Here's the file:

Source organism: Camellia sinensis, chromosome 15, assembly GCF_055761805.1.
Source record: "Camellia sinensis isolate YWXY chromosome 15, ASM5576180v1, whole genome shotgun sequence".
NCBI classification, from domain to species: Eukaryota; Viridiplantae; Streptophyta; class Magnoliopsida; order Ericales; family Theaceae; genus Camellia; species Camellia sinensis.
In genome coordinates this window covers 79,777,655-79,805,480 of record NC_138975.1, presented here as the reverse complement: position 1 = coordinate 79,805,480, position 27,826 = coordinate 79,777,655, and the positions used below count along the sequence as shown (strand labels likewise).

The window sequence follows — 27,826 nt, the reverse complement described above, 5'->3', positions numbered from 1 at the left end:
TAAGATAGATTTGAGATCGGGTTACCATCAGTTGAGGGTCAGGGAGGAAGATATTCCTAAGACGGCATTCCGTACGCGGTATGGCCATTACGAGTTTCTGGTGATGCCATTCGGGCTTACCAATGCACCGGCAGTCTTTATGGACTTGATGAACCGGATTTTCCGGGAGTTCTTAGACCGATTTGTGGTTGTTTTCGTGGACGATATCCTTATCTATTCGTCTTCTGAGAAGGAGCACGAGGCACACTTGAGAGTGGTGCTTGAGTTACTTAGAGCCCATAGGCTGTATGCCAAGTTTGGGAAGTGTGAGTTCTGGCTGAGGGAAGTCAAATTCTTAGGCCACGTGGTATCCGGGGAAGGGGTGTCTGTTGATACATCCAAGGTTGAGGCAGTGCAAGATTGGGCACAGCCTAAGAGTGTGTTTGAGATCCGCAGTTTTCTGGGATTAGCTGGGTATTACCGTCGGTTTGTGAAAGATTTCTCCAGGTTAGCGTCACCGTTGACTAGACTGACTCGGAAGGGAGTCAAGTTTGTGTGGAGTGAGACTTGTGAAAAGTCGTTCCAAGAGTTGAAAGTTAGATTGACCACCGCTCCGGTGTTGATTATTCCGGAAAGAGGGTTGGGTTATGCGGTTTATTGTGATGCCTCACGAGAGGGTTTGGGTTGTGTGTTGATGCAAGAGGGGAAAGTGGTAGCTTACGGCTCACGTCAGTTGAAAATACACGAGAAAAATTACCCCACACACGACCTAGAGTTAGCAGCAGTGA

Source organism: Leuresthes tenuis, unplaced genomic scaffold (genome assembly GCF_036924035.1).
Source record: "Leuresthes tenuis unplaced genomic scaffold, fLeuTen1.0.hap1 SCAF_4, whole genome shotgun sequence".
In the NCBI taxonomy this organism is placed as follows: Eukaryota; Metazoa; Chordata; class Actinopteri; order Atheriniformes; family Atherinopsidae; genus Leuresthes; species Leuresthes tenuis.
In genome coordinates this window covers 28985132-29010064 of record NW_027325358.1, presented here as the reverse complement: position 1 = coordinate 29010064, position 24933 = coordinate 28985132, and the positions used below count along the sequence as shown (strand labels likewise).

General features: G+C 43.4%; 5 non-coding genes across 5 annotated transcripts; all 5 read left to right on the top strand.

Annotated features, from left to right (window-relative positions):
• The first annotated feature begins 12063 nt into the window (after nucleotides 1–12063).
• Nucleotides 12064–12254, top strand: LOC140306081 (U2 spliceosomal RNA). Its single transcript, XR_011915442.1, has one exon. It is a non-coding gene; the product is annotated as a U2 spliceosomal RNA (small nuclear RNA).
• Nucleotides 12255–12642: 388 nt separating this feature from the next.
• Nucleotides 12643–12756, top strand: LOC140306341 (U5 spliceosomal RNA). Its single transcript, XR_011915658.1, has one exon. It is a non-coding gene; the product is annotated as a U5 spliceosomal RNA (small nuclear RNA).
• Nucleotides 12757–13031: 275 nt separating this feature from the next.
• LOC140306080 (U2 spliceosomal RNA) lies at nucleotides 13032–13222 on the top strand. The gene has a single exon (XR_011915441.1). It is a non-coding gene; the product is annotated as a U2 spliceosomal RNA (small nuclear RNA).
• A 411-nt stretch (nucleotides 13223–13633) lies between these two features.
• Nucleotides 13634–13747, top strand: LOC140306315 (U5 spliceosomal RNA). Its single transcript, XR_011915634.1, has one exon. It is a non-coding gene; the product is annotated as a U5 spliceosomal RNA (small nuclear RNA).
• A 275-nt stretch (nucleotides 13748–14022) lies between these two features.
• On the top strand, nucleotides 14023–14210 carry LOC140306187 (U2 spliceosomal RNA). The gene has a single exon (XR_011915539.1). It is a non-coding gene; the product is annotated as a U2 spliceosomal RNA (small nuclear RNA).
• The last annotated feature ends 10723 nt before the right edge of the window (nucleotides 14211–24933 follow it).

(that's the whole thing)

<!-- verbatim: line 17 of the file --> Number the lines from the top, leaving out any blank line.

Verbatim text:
• Nucleotides 12757–13031: 275 nt separating this feature from the next.